Re: [PATCH] cowlinks v2

From: Eric W. Biederman
Date: Sun Mar 28 2004 - 20:34:08 EST

Jamie Lokier <jamie@xxxxxxxxxxxxx> writes:

> Eric W. Biederman wrote:
> > All of which works great until you have a file that has one hard link
> > in your cow directory structure and another hard link outside of
> > any cow. An application can come in and modify the file through that
> > second cow link causing problems.
> I don't see that problem (although I see another, see below). The
> application will modify only one instance of the file, and it's the
> correct instance. If the application writes through the link outside
> both trees, or the link inside the original tree, it will only affect
> the tree that was cowlinked _from_, which is correct. If the
> application writes to the name inside the snapshot tree, it will only
> affect that tree, which is also correct.

What I see is a race. An application may write through the link outside
both trees before any of the links is marked cow. With the result
that you don't have a snapshot of your data.

> You cowlinked a directory. That converts the original directory inode
> to a cowlink, creates another cowlink, and creates a shared inode
> which now contains the directory.
> Then you modify the directory or anything below it. That duplicates
> the directory, breaking the directory cowlinks and duplicating the
> shared directory inode -- so that the two directory cowlink inodes
> become normal directory inodes. The directory duplication results in
> two directory which are full of cowlinks -- every object in the
> original directory is cowlinked by this operation.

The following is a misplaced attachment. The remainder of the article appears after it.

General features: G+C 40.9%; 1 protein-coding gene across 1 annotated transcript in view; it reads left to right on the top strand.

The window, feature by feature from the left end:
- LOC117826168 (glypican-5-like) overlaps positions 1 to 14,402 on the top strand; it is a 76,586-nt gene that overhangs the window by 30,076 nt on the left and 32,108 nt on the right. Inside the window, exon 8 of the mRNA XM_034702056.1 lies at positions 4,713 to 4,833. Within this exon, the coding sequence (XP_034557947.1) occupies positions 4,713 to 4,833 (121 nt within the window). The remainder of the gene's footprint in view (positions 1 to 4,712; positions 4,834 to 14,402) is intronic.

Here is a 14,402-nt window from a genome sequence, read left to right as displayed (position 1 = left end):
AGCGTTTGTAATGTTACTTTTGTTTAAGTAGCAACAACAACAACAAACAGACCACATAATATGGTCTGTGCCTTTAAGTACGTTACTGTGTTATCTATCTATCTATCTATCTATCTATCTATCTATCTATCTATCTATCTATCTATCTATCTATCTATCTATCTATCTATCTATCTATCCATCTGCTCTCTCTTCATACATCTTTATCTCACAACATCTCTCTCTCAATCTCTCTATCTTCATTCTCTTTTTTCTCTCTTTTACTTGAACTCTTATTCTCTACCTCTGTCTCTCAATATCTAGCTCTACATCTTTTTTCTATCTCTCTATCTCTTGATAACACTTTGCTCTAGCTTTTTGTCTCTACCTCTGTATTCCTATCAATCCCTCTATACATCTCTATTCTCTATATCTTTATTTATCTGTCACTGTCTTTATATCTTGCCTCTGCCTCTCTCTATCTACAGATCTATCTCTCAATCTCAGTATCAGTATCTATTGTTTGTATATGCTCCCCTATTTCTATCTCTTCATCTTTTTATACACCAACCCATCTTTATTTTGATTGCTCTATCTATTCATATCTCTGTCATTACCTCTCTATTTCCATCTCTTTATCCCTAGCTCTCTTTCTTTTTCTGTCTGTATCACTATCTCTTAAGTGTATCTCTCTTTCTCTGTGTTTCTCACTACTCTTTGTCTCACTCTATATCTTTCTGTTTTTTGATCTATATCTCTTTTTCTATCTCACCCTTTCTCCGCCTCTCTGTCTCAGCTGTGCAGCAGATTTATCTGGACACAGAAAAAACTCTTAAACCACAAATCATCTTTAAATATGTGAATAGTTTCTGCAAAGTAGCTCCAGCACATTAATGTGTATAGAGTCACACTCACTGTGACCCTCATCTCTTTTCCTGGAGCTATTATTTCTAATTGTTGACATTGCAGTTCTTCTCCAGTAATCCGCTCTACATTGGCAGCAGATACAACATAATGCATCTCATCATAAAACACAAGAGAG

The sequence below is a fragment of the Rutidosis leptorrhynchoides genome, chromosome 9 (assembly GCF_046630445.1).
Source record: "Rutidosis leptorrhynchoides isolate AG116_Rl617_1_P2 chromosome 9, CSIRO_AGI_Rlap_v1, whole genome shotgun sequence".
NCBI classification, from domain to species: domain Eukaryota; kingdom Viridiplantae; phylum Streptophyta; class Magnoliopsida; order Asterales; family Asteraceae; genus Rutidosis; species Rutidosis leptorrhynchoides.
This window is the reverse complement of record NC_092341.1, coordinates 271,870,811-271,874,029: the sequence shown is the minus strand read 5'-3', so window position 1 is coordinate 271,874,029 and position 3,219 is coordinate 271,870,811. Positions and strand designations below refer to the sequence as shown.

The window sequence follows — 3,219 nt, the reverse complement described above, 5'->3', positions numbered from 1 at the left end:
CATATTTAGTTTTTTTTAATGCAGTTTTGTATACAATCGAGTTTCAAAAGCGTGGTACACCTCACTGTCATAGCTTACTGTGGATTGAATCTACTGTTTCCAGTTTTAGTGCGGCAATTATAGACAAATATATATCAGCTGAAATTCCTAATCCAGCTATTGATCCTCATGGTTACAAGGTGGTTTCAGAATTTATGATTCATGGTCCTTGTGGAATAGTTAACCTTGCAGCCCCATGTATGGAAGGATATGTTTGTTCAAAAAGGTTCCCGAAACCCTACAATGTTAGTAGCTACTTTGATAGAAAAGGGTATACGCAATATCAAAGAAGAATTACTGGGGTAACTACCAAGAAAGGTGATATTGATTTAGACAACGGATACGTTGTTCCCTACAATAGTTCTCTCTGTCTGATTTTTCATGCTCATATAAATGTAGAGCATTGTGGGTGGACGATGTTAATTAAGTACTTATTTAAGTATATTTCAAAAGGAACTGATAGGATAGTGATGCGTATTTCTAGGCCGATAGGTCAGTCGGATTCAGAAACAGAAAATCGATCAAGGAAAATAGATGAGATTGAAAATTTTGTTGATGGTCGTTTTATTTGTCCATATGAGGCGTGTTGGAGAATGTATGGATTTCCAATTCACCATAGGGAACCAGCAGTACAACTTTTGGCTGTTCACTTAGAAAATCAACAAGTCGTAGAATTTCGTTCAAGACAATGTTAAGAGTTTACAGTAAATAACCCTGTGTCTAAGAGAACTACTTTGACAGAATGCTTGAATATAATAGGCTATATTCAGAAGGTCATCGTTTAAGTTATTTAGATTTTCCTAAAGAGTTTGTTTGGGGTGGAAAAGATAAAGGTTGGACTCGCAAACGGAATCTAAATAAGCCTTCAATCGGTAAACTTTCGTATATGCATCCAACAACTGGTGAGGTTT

> A file which was originally hard-linked inside the tree and also
> outside both trees retains the correct hard-link identity: the hard
> link is simply two directory entries referring to the same inode,
> which at all times is the inode visible inside the original tree and
> not visible inside the snapshot, cowlinked tree. That inode changes
> its underlying representation from file-inode to cowlink-inode
> (pointing to a shared file-inode) and back again during these
> operations. However, the hard link identity remains correct at all
> times. Writing to a file won't ever modify the wrong file.

Correct to a point. And we seem to be imagining the same operations.
However while you will always modify the correct file, as the metadata
is correct. There is no guarantee that the data will be correct. The
file will become a cow file only after it is modified or it's
containing directory is modified. Thus you can have data in the file
that was written after the snapshot operation finished, but before the
individual file itself is marked cow.

> There is a different problem, though: cowlinking whole trees like that
> doesn't preserve hard-linkage _within_ the tree being copied.

> I see a different problem: the equivalent of something
> semantically equivalent to "cp -pr" is fine and fast, but "cp -dpr"
> (aka. "cp -a") must, unless it's quite complicated with filesystem
> metadata, duplicate the whole directories immediately rather than
> lazily, or at least scan them looking for hard links.

Now that you bring it out I see that problem as well. I have seen it
in other proposed implementations as well. Keeping hard links linked
requires for some amount of context to be maintained for the entire
copy operation. If necessary you could keep that context where it is
available to the lazy copy but it is far from trivial.

In short lazy copying for creating snapshots is dangerous. The
data you are copying may be modified before you are done. It is
difficult to maintain state across the entire copy.

All of which sounds like a job for user space to me.


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